“Ninety percent of all crimes in our region are solved, the perpetrators tracked down and brought to justice.

“Courts are handing prison sentences to juvenile offenders, and hundreds of them are currently in prison across the state. Unfortunately, youngsters can learn new tricks in prison.

“In determining the sentences, the court takes into account the safety of the public.

“Our biggest challenge is to stop these people from re-offending.

“We currently have youth rehabilitation programs such as Transition to Success and Project Bouyah, an early intervention program.

“So far, over 100 young people have taken part in the program, with a success rate of over 80 percent.

“We need these young people to get them back into life-changing school, work or education.”

Resident Peter Hutton said he used to know his neighbors enough to wave until people in his own area were hit with repeat crimes.

“We recently formed a neighborhood watch of sorts where we all actually met, exchanged names and contact details so we can talk and report anything suspicious or out of the ordinary in our area.

“It has made a difference, just a simple phone call to a neighbor can help when unsure of suspicious behavior.”

With a wink Mr Hutton said if you really don’t want your car stolen you should get rid of the car and buy a manual because these young people don’t know how to drive a manual.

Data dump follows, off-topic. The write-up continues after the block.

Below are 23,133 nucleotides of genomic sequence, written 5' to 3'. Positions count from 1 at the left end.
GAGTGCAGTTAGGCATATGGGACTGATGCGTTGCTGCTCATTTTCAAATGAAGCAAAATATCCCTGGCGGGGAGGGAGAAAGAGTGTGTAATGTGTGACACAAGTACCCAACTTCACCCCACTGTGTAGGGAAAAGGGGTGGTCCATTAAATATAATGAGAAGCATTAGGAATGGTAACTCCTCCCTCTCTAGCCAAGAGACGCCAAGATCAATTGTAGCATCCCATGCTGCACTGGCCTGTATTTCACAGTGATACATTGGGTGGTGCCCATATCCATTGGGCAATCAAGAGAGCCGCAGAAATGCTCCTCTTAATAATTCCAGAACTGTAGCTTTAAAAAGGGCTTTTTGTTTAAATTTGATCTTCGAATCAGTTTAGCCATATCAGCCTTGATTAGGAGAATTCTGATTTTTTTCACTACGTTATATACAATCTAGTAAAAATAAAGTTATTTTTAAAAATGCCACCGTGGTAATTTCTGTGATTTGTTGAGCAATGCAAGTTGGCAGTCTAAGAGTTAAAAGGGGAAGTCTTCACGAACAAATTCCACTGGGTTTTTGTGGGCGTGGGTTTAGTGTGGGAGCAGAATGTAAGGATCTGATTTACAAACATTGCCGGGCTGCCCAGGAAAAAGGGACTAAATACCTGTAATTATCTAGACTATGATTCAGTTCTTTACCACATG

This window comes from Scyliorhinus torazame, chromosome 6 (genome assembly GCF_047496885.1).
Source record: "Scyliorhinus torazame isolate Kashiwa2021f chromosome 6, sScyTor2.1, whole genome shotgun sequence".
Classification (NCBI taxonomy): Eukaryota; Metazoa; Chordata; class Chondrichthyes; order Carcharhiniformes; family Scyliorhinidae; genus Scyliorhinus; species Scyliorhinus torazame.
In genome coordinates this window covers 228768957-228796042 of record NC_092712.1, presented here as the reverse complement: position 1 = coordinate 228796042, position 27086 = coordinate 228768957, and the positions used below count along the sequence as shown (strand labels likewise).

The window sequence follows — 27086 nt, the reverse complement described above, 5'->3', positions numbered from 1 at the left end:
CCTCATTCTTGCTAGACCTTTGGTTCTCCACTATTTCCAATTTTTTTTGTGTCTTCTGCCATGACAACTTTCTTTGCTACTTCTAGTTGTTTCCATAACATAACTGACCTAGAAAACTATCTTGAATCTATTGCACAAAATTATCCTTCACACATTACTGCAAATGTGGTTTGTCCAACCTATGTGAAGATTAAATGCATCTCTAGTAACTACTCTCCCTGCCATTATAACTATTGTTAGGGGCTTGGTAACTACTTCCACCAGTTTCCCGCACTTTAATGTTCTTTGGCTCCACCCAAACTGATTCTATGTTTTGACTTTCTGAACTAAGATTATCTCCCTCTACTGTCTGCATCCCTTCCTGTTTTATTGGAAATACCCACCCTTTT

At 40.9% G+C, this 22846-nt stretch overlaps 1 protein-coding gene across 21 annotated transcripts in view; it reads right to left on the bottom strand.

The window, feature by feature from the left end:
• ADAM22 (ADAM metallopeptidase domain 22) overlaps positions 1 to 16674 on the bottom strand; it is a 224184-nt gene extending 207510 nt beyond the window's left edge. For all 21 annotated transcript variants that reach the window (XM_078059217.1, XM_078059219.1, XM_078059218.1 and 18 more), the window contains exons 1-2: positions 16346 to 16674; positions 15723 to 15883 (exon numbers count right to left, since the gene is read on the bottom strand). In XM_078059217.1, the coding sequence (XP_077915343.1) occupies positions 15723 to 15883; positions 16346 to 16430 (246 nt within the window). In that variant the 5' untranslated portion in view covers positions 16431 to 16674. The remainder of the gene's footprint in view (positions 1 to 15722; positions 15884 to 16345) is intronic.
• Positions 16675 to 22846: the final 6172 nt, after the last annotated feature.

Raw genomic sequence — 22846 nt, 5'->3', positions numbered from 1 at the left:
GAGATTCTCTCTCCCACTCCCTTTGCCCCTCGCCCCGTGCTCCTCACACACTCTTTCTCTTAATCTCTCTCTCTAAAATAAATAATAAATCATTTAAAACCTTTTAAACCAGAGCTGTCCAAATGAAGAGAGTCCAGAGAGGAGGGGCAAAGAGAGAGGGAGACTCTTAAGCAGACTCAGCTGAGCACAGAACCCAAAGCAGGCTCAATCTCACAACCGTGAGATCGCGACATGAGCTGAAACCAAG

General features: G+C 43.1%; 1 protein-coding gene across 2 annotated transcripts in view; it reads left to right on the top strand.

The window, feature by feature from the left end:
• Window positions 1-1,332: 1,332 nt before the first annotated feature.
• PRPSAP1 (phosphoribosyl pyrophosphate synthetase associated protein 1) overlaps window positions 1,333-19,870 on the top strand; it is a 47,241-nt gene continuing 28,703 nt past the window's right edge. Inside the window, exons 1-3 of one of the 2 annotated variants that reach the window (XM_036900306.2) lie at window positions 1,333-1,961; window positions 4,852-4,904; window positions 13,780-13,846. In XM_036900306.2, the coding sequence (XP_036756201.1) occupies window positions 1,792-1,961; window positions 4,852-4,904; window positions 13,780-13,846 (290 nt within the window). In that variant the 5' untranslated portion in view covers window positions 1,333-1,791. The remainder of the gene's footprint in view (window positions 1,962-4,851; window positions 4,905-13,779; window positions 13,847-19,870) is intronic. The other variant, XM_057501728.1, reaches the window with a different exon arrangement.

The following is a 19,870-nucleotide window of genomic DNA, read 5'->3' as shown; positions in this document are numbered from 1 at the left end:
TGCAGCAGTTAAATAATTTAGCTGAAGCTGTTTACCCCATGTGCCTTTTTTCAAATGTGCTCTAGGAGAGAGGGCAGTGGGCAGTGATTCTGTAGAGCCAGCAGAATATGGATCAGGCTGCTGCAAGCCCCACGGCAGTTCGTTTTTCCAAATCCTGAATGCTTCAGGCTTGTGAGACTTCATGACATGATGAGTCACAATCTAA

Mark Cutajar of the Caves said one of his concerns is the police response time when an incident is reported.

“These juvenile delinquents may commit three or four more burglaries while we wait for the police to arrive,” Cutajar said.

“There has been a lot of talk about doing something yourself.

“I know an elderly gentleman who had his wallet stolen by his bed while he was sleeping.

“He and his wife are now scared in their own home.

“Response times need to be improved and we need to find a way to make people feel safe in their own homes again.

“We will be forming a neighborhood watch group at the Caves in the near future.”

Livingstone resident Marilyn Valder believes the Capricorn Coast needs 24-hour police stations and patrols.

“I spoke to a juvenile offender (under 18) recently, he was laughing at getting caught,” she said.

“He knew he had a few years before he could be held accountable for his actions, it’s a farce.

“Maybe it’s time to lock these youngsters up at night and use tracking devices.”

Gary Toon wanted to know his legal rights if he catches an offender in his home or on his property.

Police Inspector Burgess said people have a legal right to defend their homes and to protect themselves and their families but advised people to be very careful.

“These people rarely act alone. It would be awful if you ran down the street to grab an offended person only to leave your family at home unprotected,” said Inspector Burgess.

“We’ve seen situations where people have taken matters into their own hands, like recently in Townsville, where a well-intentioned act went horribly wrong and turned into a tragedy.

“Your first priority should always be your safety and the safety of your family.

“Take a deep breath and think about what you are doing and contact the police.”

Following the Yeppoon Community Meeting, The Caves Community will host a community forum on the rise in crime in The Caves on Friday, July 29 at 7pm.